Monday’s fantasy reprint, Miss Cubbidge and the Dragon of Romance, came from the pen of Edward Plunkett, the 18th Baron of Dunsany. Both writer and dramatist, Plunkett wrote primarily fantasy under the name Lord Dunsany, and remains a favorite of mine among those writers who I think of as “classic” fantasy. He produced over 80 books and hundreds of short stories during his writing career.
I came to Dunsany after reading H.P. Lovecraft’s The Dreamquest of Unknown Kadath. I loved the fabulousness of Randolph Carter’s adventures and wanted more along that vein. Someone recommended Dunsany’s The King of Elfland’s Daughter. The book drew me in with its sense of dreamy wonder, and manages to have an “English” feel without, somehow, being stuffy or dry.
This is perhaps because Dunsany was a member of the Irish Literary Revival, also known as the Celtic Twilight. Dunsany and his fellow writers, including Lady Gregory, Sean O’Casey, J.M. Synge, and William Butler Yeats, wanted to create works that were firmly within the Irish tradition, rather than the English, as part of the effort to create an Irish national identity. Yeats selected and edited The Book of Wonder, from which “Miss Cubbidge and the Dragon of Romance” is drawn.
While today “self-published” is often a derogatory term, Dunsany’s success actually did start as a result of self-publishing. He’d written a few poems that had been published, but in 1905 he paid for the publication of The Gods of Pegana, a collection of short stories. The collection proved such a hit that Dunsany never had to self-publish again. His style and subject treatment varied throughout his career – once he felt he’d exhausted all the possibilities of a form, he’d move onto the next. Miss Cubbidge and the Dragon of Romance pokes gentle fun at standard fantasy trophes by juxtaposing them with the prim and proper upper class society of his time, and like many of the other stories in The Book of Wonder, is not above self-mockery, as is evidenced in the first lines: This tale is told in the balconies of Belgrave Square and among the towers of Pont Street; men sing it at evening in the Brompton Road.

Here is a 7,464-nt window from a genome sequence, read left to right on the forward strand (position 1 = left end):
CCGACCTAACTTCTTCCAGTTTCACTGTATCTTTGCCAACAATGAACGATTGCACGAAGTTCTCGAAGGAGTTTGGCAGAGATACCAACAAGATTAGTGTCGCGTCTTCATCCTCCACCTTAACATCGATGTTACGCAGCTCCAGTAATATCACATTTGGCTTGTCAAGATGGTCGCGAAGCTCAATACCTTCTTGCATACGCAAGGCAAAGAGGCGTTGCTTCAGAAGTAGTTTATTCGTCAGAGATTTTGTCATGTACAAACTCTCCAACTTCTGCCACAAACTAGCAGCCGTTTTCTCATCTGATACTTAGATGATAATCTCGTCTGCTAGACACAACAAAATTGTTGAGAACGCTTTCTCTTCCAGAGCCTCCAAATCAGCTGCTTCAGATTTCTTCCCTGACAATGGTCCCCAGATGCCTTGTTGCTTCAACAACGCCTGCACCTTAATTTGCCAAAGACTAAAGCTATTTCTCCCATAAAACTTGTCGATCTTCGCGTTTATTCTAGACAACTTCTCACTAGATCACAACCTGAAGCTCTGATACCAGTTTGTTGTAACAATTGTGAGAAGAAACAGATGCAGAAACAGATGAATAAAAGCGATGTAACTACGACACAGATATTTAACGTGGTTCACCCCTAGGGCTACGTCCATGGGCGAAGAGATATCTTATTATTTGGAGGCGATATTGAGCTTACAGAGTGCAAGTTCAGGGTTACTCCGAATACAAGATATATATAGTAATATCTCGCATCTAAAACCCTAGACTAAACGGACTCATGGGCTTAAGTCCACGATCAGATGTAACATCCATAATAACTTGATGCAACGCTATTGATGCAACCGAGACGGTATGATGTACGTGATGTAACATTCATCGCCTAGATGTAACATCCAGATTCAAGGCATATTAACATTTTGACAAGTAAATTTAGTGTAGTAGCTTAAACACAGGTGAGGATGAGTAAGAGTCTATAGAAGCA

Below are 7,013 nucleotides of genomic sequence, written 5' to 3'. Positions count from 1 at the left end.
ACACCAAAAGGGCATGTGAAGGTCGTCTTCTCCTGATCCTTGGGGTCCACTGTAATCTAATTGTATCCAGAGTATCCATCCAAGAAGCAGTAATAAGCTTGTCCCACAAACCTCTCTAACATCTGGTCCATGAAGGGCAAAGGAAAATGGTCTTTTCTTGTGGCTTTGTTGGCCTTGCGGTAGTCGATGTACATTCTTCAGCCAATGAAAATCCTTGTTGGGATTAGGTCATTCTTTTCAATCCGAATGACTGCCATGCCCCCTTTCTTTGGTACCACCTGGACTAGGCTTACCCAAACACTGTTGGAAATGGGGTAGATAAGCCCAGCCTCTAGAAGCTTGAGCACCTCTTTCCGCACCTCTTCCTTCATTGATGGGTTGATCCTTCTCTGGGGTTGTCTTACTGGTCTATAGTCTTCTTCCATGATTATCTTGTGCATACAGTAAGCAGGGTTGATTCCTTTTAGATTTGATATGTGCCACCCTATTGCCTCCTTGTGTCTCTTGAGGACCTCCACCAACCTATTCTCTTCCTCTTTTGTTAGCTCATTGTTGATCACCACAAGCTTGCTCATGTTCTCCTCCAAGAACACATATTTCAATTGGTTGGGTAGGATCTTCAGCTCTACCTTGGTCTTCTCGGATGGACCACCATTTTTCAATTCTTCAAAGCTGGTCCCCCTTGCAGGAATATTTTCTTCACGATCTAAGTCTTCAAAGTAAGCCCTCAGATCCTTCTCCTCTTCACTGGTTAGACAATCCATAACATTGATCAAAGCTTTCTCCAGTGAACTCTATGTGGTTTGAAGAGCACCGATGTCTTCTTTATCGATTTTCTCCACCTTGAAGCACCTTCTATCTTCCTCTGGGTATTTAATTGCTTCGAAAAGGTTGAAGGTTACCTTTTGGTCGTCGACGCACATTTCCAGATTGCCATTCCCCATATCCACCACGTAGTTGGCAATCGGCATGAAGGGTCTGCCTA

Dunsany’s writing habits were often eccentric. He used quill pens he’d made himself, and almost never rewrote anything. His wife Lady Beatrice claimed that he wrote sitting on a crumpled hat and when the hat was stolen by a visitor, a crisis was precipitated. He would often direct servants and family members to carry out the actions of a story, so he could see them before writing it.
Dunsany did not confine himself to fiction and verse. His plays, which were even more successful, were performed both on the stage and the radio. Dunsany excelled in writing for the radio, relying on words and sound effects to create images in his listeners’ minds that would have been impossible to create on the stage at the time.
The works Dunsany produced have inspired many writers, including H.P. Lovecraft, who referred to his own work as “Poe” pieces and “Dunsany” pieces; Robert E. Howard, Jose Luis Borges, Peter S. Beagle, Michael Moorcock, Gene Wolfe and Neil Gaiman, who mentioned The King of Elfland’s Daughter as one of the inspirations for Stardust.
Beyond inspiration, Dunsany shaped one of the forms of the field. Perhaps his most famous character is Mr. Joseph Jorkens, featured in six books total. The Jorkens stories usually follow the London Men’s Club model featuring a beginning where a member mentions an odd experience, and the protagonist tops him with a tall tale of his own. Numerous other writers saw the possibility of this form, leading to Arthur C. Clarke’s Tales from the White Hart, Spider Robinson’s tales of the bar Callahan’s Place, and even Stephen King’s novelette, “The Breathing Method”, which appeared in Different Seasons.